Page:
Season Recaps : Previously…

5 10 2010

Dans les saisons précédentes de Buffy contre les vampires

I’d  translate this as :

In previous seasons of Buffy the Vampire Slayer…

but really I’d say, as you hear on the show :

Previously, on Buffy

There is a recap of the previous seasons in the French hardcover collection, and as I only have the individual issues beginning with Issue 3, I can’t make any comparisons in the translations yet.


TITLE : un long retour au BERCAIL

4 10 2010

bercail /bɛʀkaj/ – n.m

Amongst the definitions in my French/English dictionaries I’ve found that bercail means :

bercail –
home (figurative)
fold (religion)
familier home

My French dictionary gives the following :

famille, foyer (home), pays (natal) (native land) also adds rentrer au bercail return to the fold.

That just doesn’t have the right ring to it, though. What is the French equivalent for “home“?

TITLE : un long RETOUR AU bercail

4 10 2010

Also the “retour au bercail” tells me that it’s typically “retour à” something or someone or someplace, so that’s the next thing to investigate…

retour /ʀ(ə)tuʀ/ – n.m.

retour – return, back action, homecoming, recurrence, turning back, back, return journey, comeback

retour à – return to

TITLE : un LONG retour au bercail

4 10 2010

Typically we learn in French class that adjectives go AFTER the noun in French. So then why is the word “long” (meaning long) in FRONT of our noun retour?

Excellent question.

The answer is that French is annoyingly filled with babillions of exceptions, and here is one :

“The placement of most adjectives in French is after the noun…
There is a small group of adjectives, however, that normally precede the noun. These adjectives may be categorized as adjectives of Beauty, Age, Numbers, Goodness, and Size (BANGS).” (courtesy of UT Austin)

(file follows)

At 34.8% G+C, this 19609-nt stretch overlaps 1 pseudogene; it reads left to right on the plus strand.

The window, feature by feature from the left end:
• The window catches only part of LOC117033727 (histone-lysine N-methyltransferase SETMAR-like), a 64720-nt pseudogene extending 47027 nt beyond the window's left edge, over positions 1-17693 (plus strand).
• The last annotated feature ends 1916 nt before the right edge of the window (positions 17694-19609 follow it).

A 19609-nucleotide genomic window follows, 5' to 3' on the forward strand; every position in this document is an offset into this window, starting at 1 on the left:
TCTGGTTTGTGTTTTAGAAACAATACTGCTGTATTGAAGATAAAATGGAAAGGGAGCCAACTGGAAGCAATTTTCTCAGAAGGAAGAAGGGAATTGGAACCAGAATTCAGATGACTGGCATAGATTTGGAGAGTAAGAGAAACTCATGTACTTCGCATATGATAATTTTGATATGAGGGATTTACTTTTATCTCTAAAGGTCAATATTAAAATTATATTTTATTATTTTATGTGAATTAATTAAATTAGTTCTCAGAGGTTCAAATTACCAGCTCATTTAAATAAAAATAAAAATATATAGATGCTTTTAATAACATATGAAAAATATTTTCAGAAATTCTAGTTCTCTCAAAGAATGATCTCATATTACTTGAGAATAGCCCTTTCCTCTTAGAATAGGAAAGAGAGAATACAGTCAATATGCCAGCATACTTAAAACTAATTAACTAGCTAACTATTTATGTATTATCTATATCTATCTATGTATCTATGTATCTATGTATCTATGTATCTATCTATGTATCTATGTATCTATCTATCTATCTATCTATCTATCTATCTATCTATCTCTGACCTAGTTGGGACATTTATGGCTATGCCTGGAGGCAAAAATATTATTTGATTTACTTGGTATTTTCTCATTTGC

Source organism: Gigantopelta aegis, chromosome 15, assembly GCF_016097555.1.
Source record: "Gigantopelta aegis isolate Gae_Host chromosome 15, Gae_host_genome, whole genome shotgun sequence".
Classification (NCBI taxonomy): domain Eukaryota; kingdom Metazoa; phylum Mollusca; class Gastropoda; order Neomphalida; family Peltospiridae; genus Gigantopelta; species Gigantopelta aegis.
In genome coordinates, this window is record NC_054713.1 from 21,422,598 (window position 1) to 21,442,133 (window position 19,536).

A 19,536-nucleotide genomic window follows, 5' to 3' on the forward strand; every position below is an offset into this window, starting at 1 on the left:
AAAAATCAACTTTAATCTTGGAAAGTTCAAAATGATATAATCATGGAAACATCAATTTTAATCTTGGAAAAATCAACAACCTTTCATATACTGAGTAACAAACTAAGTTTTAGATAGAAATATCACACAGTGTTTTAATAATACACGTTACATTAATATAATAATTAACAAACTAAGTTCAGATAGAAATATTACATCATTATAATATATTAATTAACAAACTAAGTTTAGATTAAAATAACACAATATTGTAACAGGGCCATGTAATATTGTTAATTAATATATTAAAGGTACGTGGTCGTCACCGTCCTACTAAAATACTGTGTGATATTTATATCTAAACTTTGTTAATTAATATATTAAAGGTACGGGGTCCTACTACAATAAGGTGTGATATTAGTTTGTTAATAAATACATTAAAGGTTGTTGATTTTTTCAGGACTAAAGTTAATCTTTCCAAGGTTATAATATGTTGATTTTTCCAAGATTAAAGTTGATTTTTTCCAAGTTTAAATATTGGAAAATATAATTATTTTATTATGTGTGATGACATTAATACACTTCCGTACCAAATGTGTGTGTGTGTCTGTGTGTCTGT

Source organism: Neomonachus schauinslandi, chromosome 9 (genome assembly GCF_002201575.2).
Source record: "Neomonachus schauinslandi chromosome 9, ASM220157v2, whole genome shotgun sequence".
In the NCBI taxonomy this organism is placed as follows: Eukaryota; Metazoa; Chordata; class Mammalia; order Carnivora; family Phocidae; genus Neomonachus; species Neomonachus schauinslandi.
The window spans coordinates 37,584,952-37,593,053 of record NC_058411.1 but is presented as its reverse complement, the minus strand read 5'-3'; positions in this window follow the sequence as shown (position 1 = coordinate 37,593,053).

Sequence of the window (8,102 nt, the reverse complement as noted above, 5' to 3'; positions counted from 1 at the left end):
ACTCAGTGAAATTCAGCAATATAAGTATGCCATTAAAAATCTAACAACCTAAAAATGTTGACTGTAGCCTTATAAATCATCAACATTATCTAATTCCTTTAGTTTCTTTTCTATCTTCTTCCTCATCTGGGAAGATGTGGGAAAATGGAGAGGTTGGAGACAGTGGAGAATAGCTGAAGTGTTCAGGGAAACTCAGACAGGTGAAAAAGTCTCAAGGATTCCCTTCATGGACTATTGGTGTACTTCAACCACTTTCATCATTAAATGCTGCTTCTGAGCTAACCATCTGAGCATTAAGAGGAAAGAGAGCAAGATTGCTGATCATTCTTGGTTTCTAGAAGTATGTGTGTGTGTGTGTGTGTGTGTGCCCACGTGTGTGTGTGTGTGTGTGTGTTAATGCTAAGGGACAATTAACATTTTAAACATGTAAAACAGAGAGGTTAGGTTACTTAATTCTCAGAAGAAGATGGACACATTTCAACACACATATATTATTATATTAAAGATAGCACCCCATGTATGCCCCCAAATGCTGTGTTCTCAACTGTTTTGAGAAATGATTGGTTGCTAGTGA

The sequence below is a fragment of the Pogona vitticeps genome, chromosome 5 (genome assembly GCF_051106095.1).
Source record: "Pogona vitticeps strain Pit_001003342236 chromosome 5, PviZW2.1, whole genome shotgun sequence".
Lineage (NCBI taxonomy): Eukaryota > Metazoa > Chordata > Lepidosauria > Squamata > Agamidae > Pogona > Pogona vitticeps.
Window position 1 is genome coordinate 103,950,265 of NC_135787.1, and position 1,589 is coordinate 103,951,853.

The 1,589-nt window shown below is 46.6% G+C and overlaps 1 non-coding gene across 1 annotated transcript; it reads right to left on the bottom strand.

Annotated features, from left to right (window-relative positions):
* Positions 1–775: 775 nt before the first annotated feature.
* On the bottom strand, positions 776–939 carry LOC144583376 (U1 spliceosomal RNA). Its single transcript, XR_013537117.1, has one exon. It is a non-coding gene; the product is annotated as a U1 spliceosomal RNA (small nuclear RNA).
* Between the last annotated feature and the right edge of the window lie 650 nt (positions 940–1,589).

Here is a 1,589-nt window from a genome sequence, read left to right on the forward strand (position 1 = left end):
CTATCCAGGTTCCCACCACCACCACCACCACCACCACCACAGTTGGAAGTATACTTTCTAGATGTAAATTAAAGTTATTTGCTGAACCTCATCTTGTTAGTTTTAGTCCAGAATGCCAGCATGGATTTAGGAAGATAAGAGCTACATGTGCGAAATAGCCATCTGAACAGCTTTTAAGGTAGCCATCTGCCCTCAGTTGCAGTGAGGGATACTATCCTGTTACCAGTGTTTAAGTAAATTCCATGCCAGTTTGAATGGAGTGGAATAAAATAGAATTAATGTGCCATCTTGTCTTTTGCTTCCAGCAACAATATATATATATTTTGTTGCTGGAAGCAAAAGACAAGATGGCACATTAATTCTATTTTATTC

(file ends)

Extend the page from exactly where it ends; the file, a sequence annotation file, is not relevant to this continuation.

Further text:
And voilà! There is my answer.

Here are some more adjectives that are placed before the noun :

  • bon/ne – good
  • mauvais(e) – bad
  • grand(e) – big, great
  • petit(e) – small, little, petty
  • jeune – young
  • vieux/vieille – old, aged
  • long(ue) – long
  • beau/belle – handsome, beautiful
  • faux/fausse – false, fake
  • gros/grosse – gross, rude
  • nouveau (new)
  • joli (nice, beautiful)
  • Of course, some adjectives change their meaning depending on if they are placed before or after the noun. But let’s just leave that topic alone for the moment, shall we?

    TITLE : UN long retour au bercail

    4 10 2010

    Tome 1 : Un long retour au bercail

      So, In the English we have The Long Way Home.

      Un long retour” is pretty evident – a long return – and I’m wondering here why they didn’t translate it as “Le long retour” using “le” rather than the “un” that the translator selected. The nuance between the indefinite article “a” meaning there could be more than one way to return home, and the definite article “the” suggesting a single way to do it.

    Buffy contre les vampires : Capitalization

    1 10 2010

    Let’s begin with the very title of the series, shall we?

    Buffy contre les vampires

    Literally translated we have, in the English :

    Buffy against the vampires

    Technically, I find, that it could just as easily be (in English) Buffy the Slayer, because she slays a heck of a lot more than just vampires, but that is a discussion, perhaps, for another time.